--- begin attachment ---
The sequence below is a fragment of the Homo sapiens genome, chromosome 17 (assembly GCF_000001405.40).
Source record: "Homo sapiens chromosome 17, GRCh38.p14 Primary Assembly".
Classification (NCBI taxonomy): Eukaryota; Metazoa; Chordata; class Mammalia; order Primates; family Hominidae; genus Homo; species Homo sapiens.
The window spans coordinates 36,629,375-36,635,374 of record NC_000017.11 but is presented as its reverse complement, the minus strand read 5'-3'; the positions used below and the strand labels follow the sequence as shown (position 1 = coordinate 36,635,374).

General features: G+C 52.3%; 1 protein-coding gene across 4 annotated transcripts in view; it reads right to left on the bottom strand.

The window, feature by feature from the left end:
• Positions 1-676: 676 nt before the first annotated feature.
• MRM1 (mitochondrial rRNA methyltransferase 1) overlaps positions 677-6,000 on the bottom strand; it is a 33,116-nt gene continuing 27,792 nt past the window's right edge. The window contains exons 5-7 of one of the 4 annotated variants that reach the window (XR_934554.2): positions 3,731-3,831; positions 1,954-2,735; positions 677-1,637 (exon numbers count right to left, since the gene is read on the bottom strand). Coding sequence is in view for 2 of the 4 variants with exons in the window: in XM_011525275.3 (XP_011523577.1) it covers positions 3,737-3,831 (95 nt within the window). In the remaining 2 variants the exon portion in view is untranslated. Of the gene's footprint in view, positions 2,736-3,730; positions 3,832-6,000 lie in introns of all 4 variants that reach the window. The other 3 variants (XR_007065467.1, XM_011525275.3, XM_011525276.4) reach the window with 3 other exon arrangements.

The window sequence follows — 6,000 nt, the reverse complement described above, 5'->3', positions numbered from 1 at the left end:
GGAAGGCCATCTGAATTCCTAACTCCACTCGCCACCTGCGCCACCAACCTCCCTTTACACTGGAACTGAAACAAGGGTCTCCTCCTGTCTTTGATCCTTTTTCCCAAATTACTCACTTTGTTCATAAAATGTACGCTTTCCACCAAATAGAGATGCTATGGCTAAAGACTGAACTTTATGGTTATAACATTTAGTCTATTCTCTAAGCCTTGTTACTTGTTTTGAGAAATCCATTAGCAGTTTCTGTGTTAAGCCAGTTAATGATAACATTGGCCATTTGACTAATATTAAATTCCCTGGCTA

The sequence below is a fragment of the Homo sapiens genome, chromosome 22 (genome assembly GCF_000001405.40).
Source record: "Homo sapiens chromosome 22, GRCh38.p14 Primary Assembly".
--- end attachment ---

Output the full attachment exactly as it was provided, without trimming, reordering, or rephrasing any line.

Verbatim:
The sequence below is a fragment of the Homo sapiens genome, chromosome 17 (assembly GCF_000001405.40).
Source record: "Homo sapiens chromosome 17, GRCh38.p14 Primary Assembly".
Classification (NCBI taxonomy): Eukaryota; Metazoa; Chordata; class Mammalia; order Primates; family Hominidae; genus Homo; species Homo sapiens.
The window spans coordinates 36,629,375-36,635,374 of record NC_000017.11 but is presented as its reverse complement, the minus strand read 5'-3'; the positions used below and the strand labels follow the sequence as shown (position 1 = coordinate 36,635,374).

General features: G+C 52.3%; 1 protein-coding gene across 4 annotated transcripts in view; it reads right to left on the bottom strand.

The window, feature by feature from the left end:
• Positions 1-676: 676 nt before the first annotated feature.
• MRM1 (mitochondrial rRNA methyltransferase 1) overlaps positions 677-6,000 on the bottom strand; it is a 33,116-nt gene continuing 27,792 nt past the window's right edge. The window contains exons 5-7 of one of the 4 annotated variants that reach the window (XR_934554.2): positions 3,731-3,831; positions 1,954-2,735; positions 677-1,637 (exon numbers count right to left, since the gene is read on the bottom strand). Coding sequence is in view for 2 of the 4 variants with exons in the window: in XM_011525275.3 (XP_011523577.1) it covers positions 3,737-3,831 (95 nt within the window). In the remaining 2 variants the exon portion in view is untranslated. Of the gene's footprint in view, positions 2,736-3,730; positions 3,832-6,000 lie in introns of all 4 variants that reach the window. The other 3 variants (XR_007065467.1, XM_011525275.3, XM_011525276.4) reach the window with 3 other exon arrangements.

The window sequence follows — 6,000 nt, the reverse complement described above, 5'->3', positions numbered from 1 at the left end:
GGAAGGCCATCTGAATTCCTAACTCCACTCGCCACCTGCGCCACCAACCTCCCTTTACACTGGAACTGAAACAAGGGTCTCCTCCTGTCTTTGATCCTTTTTCCCAAATTACTCACTTTGTTCATAAAATGTACGCTTTCCACCAAATAGAGATGCTATGGCTAAAGACTGAACTTTATGGTTATAACATTTAGTCTATTCTCTAAGCCTTGTTACTTGTTTTGAGAAATCCATTAGCAGTTTCTGTGTTAAGCCAGTTAATGATAACATTGGCCATTTGACTAATATTAAATTCCCTGGCTA

The sequence below is a fragment of the Homo sapiens genome, chromosome 22 (genome assembly GCF_000001405.40).
Source record: "Homo sapiens chromosome 22, GRCh38.p14 Primary Assembly".